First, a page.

Food is the clear entry point into wine for Kiira Leess, a 25-year-old production coordinator at Food Network in New York City and blogger at Eat and Greet. A self-described lover of wine, Leess is eager to learn more. She credits Gary Vaynerchuk for pushing her wine boundaries with “his insistence on trying everything… omitting any and all prejudices or unmerited preconceived notions about a varietal.” Leess likes to stay in the $15 and under price range and is drawn to food-friendly white wines “with that ripping, mouth-tingly acidity.” As the menu planner for any dinner party, including Christmas, wine buying falls to Leess. She is a “huge research geek” and starts her search by asking wine knowledgeable friends about varietal pairings before hitting to the Internet to seek out new and interesting bottles. While Leess will raise her price point for holiday wine, she likes to keep it reasonable so that a beloved bottle can easily be purchased again.
For us young folk who work in the wine industry, holiday events offer us the opportunity to show that we actually know something of about it. Bethan Wallace is 24 years old and works as a PR manager for Sopexa UK in London. For her family’s Christmas Day celebrations, Wallace is involved in the wine selection. She tries to avoid “too much ceremony over the wine… because it seems to make people a bit nervous when drinking.” Wallace makes her choices based on who will be attending and finds that if the wine is good guests will frequently “comment of their own accord.” This year she is upping the ante and bringing “more challenging bottles,” with a focus on Sherry, English wine, and sweet wine. For Wallace, Christmas is “a nice occasion to push the boundaries” since “everyone is in a generous and gluttonous frame of mind.”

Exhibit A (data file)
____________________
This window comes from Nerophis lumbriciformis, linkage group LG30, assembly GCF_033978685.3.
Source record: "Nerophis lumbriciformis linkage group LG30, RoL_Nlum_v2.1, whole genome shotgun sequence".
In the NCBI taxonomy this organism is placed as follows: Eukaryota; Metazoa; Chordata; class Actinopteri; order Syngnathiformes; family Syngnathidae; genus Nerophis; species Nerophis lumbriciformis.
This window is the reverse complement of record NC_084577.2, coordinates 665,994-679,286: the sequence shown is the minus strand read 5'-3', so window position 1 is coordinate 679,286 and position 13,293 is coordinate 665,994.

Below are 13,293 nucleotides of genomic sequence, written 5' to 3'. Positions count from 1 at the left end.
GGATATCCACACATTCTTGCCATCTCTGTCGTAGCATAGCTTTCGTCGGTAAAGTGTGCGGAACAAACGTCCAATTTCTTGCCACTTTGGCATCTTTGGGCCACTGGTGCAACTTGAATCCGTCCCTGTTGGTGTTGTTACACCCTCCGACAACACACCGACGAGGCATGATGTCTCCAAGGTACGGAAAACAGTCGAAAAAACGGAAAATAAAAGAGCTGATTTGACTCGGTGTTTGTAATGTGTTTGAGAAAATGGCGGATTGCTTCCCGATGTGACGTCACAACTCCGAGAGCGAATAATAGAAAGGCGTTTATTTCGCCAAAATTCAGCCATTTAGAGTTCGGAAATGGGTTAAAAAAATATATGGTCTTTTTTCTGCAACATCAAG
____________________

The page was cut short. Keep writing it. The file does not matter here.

While Wallace tends to select interesting wines due to her profession, she sees that her non-industry friends are also “more eager to experiment” during the holidays. Those who have a go-to bottle for an after-work glass are liable to branch out and perhaps even visit independent wine merchants over supermarkets in order to get a more focused recommendation. Wallace finds it “quite rare for people to ask about their wine selection because they are nervous” but the pressure to pair wine with a holiday meal may drive some consumers to push outside their comfort zone.